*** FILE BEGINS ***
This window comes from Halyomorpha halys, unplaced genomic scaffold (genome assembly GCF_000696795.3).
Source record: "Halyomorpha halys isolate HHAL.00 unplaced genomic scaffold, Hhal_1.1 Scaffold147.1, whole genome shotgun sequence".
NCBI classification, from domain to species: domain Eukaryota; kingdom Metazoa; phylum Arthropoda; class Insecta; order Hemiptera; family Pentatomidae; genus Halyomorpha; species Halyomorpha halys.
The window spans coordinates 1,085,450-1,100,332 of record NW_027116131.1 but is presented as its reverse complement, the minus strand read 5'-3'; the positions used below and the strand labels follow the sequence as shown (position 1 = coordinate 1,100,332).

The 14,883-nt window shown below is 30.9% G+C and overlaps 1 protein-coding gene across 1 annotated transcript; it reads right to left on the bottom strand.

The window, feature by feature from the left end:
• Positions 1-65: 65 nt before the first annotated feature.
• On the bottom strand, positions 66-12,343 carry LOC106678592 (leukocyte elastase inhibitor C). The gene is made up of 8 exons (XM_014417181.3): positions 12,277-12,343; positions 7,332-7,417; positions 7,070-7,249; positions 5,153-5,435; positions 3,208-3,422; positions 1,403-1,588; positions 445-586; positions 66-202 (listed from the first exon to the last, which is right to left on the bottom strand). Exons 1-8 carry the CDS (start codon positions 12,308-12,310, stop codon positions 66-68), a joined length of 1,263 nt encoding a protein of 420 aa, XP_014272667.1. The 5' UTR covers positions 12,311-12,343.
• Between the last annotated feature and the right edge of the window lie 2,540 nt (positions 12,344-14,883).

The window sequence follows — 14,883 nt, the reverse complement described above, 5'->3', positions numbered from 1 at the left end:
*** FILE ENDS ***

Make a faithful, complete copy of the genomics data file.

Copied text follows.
This window comes from Halyomorpha halys, unplaced genomic scaffold (genome assembly GCF_000696795.3).
Source record: "Halyomorpha halys isolate HHAL.00 unplaced genomic scaffold, Hhal_1.1 Scaffold147.1, whole genome shotgun sequence".
NCBI classification, from domain to species: domain Eukaryota; kingdom Metazoa; phylum Arthropoda; class Insecta; order Hemiptera; family Pentatomidae; genus Halyomorpha; species Halyomorpha halys.
The window spans coordinates 1,085,450-1,100,332 of record NW_027116131.1 but is presented as its reverse complement, the minus strand read 5'-3'; the positions used below and the strand labels follow the sequence as shown (position 1 = coordinate 1,100,332).

The 14,883-nt window shown below is 30.9% G+C and overlaps 1 protein-coding gene across 1 annotated transcript; it reads right to left on the bottom strand.

The window, feature by feature from the left end:
• Positions 1-65: 65 nt before the first annotated feature.
• On the bottom strand, positions 66-12,343 carry LOC106678592 (leukocyte elastase inhibitor C). The gene is made up of 8 exons (XM_014417181.3): positions 12,277-12,343; positions 7,332-7,417; positions 7,070-7,249; positions 5,153-5,435; positions 3,208-3,422; positions 1,403-1,588; positions 445-586; positions 66-202 (listed from the first exon to the last, which is right to left on the bottom strand). Exons 1-8 carry the CDS (start codon positions 12,308-12,310, stop codon positions 66-68), a joined length of 1,263 nt encoding a protein of 420 aa, XP_014272667.1. The 5' UTR covers positions 12,311-12,343.
• Between the last annotated feature and the right edge of the window lie 2,540 nt (positions 12,344-14,883).

The window sequence follows — 14,883 nt, the reverse complement described above, 5'->3', positions numbered from 1 at the left end: